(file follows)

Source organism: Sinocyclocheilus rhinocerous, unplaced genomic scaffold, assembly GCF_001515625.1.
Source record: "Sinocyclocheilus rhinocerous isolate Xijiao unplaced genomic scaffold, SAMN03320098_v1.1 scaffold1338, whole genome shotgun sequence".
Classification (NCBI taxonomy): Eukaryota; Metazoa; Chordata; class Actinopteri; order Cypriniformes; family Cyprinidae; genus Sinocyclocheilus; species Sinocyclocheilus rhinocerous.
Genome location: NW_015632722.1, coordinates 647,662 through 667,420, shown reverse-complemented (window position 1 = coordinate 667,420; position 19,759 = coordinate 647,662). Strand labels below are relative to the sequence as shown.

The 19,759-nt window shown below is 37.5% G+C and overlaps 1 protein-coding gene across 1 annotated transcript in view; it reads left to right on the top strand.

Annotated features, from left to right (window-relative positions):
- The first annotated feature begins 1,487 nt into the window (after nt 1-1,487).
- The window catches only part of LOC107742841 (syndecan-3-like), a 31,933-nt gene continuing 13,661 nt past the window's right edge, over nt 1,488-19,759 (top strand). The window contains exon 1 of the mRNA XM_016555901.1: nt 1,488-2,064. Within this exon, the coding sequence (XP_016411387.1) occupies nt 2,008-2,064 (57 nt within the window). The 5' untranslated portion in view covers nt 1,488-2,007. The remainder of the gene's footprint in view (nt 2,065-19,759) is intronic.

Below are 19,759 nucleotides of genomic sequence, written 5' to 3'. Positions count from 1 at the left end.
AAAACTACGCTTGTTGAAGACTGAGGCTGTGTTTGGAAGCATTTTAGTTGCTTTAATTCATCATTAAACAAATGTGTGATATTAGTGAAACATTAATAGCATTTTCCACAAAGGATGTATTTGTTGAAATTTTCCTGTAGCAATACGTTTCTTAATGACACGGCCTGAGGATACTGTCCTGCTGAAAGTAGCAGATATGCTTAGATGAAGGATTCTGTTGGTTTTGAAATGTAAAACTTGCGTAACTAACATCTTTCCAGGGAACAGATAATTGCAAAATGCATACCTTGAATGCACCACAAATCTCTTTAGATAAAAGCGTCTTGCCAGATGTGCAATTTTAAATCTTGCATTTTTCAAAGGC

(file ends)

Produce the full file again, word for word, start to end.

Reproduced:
Source organism: Sinocyclocheilus rhinocerous, unplaced genomic scaffold, assembly GCF_001515625.1.
Source record: "Sinocyclocheilus rhinocerous isolate Xijiao unplaced genomic scaffold, SAMN03320098_v1.1 scaffold1338, whole genome shotgun sequence".
Classification (NCBI taxonomy): Eukaryota; Metazoa; Chordata; class Actinopteri; order Cypriniformes; family Cyprinidae; genus Sinocyclocheilus; species Sinocyclocheilus rhinocerous.
Genome location: NW_015632722.1, coordinates 647,662 through 667,420, shown reverse-complemented (window position 1 = coordinate 667,420; position 19,759 = coordinate 647,662). Strand labels below are relative to the sequence as shown.

The 19,759-nt window shown below is 37.5% G+C and overlaps 1 protein-coding gene across 1 annotated transcript in view; it reads left to right on the top strand.

Annotated features, from left to right (window-relative positions):
- The first annotated feature begins 1,487 nt into the window (after nt 1-1,487).
- The window catches only part of LOC107742841 (syndecan-3-like), a 31,933-nt gene continuing 13,661 nt past the window's right edge, over nt 1,488-19,759 (top strand). The window contains exon 1 of the mRNA XM_016555901.1: nt 1,488-2,064. Within this exon, the coding sequence (XP_016411387.1) occupies nt 2,008-2,064 (57 nt within the window). The 5' untranslated portion in view covers nt 1,488-2,007. The remainder of the gene's footprint in view (nt 2,065-19,759) is intronic.

Below are 19,759 nucleotides of genomic sequence, written 5' to 3'. Positions count from 1 at the left end.
AAAACTACGCTTGTTGAAGACTGAGGCTGTGTTTGGAAGCATTTTAGTTGCTTTAATTCATCATTAAACAAATGTGTGATATTAGTGAAACATTAATAGCATTTTCCACAAAGGATGTATTTGTTGAAATTTTCCTGTAGCAATACGTTTCTTAATGACACGGCCTGAGGATACTGTCCTGCTGAAAGTAGCAGATATGCTTAGATGAAGGATTCTGTTGGTTTTGAAATGTAAAACTTGCGTAACTAACATCTTTCCAGGGAACAGATAATTGCAAAATGCATACCTTGAATGCACCACAAATCTCTTTAGATAAAAGCGTCTTGCCAGATGTGCAATTTTAAATCTTGCATTTTTCAAAGGC